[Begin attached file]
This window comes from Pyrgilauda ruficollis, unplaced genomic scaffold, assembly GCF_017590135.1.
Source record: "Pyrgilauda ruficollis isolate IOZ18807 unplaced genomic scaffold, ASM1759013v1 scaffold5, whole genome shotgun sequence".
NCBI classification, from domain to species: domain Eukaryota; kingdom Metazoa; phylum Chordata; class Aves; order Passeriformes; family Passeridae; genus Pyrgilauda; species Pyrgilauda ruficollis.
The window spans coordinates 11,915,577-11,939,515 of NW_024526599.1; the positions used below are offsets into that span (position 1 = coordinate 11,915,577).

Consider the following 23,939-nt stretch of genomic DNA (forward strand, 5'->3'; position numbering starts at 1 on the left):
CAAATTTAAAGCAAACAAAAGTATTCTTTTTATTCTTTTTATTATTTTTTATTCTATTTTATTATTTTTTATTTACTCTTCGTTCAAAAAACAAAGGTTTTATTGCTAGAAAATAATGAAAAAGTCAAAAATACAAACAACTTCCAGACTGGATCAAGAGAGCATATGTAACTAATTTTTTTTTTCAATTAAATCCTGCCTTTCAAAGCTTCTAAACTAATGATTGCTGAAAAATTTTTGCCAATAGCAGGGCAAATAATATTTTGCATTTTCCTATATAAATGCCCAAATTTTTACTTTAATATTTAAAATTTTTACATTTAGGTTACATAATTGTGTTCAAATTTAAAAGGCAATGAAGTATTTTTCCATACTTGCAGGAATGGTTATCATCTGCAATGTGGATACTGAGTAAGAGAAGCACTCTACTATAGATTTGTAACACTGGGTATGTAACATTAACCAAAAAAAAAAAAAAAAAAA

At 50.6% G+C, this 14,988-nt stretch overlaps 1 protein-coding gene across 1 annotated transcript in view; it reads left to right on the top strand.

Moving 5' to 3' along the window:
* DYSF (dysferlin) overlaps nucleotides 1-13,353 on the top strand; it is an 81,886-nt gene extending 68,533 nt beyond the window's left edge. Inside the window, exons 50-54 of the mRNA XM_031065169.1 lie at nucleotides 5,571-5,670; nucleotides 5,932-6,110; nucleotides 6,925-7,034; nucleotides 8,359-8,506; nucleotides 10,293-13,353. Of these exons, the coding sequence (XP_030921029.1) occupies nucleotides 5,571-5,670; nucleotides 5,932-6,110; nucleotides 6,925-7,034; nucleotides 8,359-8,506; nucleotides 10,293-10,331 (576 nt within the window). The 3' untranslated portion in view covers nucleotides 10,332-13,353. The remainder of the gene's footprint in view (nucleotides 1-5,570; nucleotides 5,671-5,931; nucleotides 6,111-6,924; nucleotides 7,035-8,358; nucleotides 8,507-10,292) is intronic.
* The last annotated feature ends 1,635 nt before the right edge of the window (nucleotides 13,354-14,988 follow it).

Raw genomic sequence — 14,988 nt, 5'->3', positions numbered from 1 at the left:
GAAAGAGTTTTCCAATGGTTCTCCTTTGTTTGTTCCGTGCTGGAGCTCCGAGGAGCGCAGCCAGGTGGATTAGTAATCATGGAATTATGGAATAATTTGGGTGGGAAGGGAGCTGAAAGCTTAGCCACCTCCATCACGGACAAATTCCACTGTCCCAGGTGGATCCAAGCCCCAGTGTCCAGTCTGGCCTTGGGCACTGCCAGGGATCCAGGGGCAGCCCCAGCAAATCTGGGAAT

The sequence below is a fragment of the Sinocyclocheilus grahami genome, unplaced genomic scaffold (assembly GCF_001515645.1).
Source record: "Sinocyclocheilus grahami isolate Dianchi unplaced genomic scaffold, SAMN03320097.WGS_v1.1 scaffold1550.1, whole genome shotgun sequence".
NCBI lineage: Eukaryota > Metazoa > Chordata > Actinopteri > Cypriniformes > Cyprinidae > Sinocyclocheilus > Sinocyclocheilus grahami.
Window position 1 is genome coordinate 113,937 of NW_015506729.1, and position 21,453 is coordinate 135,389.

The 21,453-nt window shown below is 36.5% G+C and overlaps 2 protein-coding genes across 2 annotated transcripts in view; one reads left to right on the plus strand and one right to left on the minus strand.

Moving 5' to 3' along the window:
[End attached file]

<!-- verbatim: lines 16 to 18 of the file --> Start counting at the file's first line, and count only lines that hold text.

Window position 1 is genome coordinate 113,937 of NW_015506729.1, and position 21,453 is coordinate 135,389.

The 21,453-nt window shown below is 36.5% G+C and overlaps 2 protein-coding genes across 2 annotated transcripts in view; one reads left to right on the plus strand and one right to left on the minus strand.

Moving 5' to 3' along the window: